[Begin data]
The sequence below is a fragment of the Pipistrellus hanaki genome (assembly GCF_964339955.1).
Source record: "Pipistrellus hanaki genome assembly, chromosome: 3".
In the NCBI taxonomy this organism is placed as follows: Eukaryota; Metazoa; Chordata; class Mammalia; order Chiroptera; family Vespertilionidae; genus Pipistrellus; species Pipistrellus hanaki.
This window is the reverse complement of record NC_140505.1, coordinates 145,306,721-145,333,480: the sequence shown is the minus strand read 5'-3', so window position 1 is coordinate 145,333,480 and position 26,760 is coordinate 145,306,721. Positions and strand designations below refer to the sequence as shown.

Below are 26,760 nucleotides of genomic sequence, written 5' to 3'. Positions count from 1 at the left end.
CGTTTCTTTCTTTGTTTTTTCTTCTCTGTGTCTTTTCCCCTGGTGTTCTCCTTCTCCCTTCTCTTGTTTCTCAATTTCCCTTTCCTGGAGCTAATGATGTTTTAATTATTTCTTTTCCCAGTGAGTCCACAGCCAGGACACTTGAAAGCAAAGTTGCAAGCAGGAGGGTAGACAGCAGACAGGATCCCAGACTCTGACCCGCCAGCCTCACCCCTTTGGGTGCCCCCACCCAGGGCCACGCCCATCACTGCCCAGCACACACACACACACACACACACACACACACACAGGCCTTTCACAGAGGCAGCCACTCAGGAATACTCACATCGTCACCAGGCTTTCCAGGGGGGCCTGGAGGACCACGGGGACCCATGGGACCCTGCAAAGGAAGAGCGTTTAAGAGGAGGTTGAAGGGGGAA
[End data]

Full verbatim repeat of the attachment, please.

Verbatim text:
The sequence below is a fragment of the Pipistrellus hanaki genome (assembly GCF_964339955.1).
Source record: "Pipistrellus hanaki genome assembly, chromosome: 3".
In the NCBI taxonomy this organism is placed as follows: Eukaryota; Metazoa; Chordata; class Mammalia; order Chiroptera; family Vespertilionidae; genus Pipistrellus; species Pipistrellus hanaki.
This window is the reverse complement of record NC_140505.1, coordinates 145,306,721-145,333,480: the sequence shown is the minus strand read 5'-3', so window position 1 is coordinate 145,333,480 and position 26,760 is coordinate 145,306,721. Positions and strand designations below refer to the sequence as shown.

Below are 26,760 nucleotides of genomic sequence, written 5' to 3'. Positions count from 1 at the left end.
CGTTTCTTTCTTTGTTTTTTCTTCTCTGTGTCTTTTCCCCTGGTGTTCTCCTTCTCCCTTCTCTTGTTTCTCAATTTCCCTTTCCTGGAGCTAATGATGTTTTAATTATTTCTTTTCCCAGTGAGTCCACAGCCAGGACACTTGAAAGCAAAGTTGCAAGCAGGAGGGTAGACAGCAGACAGGATCCCAGACTCTGACCCGCCAGCCTCACCCCTTTGGGTGCCCCCACCCAGGGCCACGCCCATCACTGCCCAGCACACACACACACACACACACACACACACACACAGGCCTTTCACAGAGGCAGCCACTCAGGAATACTCACATCGTCACCAGGCTTTCCAGGGGGGCCTGGAGGACCACGGGGACCCATGGGACCCTGCAAAGGAAGAGCGTTTAAGAGGAGGTTGAAGGGGGAA